I have always been interested in vegetable gardening. The idea of growing my own food holds great appeal; not only could I save money at the grocery store, but I could look at a salad and know exactly where those carrots came from. I could feel proud knowing that I had grown them myself. But I’ve never lived anywhere with enough land to plant a vegetable garden, and that is a problem facing many individuals interested in growing produce. If you live in an apartment, or a house with just a small manicured front lawn, where do you put a vegetable plot?

This month, the Faith Community Action Team launched the spring season of its Family Garden Project. The project is a collaboration with family garden project presentation 5the Family Garden Initiative, an Ohio-based nonprofit that provides garden kits to low-income families at low cost, so that they can grow their own fresh produce. The garden kits include 8 GardenSoxx, mesh tubes filled with compost and nutrients that allow families to grow their own vegetables even when they do not have the land to create an in-ground garden.  The garden kits also include seeds, a watering can, a care guide and a recipe guide.

The project was introduced to Dallas in September of 2014, and results were studied and analyzed by Wendy Ortiz, an Emerson Hunger Fellow who served in Dallas for six months. Ortiz found that the project was a mixed success. Of the 29 families that were surveyed in the Fall, 20% were never able to harvest any vegetables. Only two families were able to harvest less than a cup full of collards, spinach and tomatoes, and no families were able to harvest any cabbage or cucumbers. Radishes proved to be the easiest vegetable to grow in the Fall, as eleven families were able to pick 5-10 radishes.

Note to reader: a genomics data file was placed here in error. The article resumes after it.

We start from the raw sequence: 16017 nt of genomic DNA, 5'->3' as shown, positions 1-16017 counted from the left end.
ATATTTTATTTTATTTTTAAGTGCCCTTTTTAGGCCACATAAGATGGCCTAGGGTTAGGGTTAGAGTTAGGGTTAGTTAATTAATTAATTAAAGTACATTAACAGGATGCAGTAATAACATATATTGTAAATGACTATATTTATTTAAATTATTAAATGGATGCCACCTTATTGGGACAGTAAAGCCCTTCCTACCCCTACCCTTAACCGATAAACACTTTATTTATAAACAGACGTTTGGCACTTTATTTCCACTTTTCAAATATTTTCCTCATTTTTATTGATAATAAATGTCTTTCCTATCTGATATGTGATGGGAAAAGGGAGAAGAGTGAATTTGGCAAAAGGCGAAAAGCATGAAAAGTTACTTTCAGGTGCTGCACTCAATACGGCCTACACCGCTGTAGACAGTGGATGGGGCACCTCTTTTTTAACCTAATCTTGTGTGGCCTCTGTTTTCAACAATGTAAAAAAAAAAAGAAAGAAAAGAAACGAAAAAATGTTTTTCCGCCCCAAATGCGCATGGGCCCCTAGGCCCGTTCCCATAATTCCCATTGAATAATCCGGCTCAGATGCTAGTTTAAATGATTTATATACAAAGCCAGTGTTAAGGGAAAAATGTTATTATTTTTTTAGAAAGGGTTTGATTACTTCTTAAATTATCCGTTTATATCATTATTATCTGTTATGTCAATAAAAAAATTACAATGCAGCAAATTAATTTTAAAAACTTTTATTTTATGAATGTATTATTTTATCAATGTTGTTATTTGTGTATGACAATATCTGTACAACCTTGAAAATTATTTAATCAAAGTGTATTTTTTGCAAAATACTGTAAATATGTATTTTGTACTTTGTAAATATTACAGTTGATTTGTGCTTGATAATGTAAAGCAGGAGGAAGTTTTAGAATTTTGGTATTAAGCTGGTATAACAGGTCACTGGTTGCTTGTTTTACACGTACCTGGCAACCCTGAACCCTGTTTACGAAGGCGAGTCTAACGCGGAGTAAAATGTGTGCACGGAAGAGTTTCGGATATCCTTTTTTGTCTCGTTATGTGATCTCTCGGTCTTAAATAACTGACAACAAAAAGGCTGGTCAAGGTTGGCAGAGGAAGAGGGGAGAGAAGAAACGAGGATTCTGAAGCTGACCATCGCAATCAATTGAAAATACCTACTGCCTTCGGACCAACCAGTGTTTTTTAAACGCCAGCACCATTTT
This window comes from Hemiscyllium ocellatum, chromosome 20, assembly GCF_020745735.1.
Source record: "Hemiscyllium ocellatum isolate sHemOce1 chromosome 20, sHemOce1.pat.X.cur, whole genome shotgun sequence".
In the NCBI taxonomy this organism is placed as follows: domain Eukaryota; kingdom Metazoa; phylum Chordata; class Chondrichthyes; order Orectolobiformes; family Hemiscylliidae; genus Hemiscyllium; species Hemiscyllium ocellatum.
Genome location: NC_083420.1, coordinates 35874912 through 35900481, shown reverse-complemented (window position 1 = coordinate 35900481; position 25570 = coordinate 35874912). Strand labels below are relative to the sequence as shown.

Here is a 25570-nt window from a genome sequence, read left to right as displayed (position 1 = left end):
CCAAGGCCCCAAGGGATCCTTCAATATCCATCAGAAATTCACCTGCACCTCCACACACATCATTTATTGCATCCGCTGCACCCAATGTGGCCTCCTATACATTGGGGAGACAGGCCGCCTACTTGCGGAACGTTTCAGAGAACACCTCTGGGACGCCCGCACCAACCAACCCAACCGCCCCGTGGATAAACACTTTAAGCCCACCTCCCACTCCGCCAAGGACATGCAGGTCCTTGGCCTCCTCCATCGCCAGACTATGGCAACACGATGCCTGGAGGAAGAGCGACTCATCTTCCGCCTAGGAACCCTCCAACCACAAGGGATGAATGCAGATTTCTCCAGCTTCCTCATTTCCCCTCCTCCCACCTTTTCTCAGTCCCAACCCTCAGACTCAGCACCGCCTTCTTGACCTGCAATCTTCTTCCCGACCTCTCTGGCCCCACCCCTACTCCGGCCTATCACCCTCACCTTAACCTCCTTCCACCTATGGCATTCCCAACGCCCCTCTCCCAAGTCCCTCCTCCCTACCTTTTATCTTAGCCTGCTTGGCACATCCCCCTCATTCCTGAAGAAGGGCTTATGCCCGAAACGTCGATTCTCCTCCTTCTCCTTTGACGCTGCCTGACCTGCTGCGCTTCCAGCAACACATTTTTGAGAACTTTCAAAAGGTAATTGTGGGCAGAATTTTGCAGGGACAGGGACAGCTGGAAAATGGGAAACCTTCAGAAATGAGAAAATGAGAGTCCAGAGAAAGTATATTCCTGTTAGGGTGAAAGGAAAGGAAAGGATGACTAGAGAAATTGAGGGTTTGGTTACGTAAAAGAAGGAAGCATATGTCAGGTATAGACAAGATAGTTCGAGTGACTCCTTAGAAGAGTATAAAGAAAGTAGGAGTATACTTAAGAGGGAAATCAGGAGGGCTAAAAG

roundtwo1Even though they did not grow a lot of vegetables, virtually all of the families felt that the GardenSoxx empowered them to learn new gardening techniques, as well as teach their children about food production and responsibility. Ortiz compiled a list of best practices for caring for the GardenSoxx based on her observations. She recommended that sites utilize the knowledge of local gardening experts, make sure to plant according to a recommended schedule, choose plants that are easy to grow, and build a community by providing recipients with regular support and gardening information. Armed with these tips, the Faith Community Hunger Solutions Action Team decided to continue the project this Spring, determined to address problems faced during the Fall project and to see if the Spring project could be a success.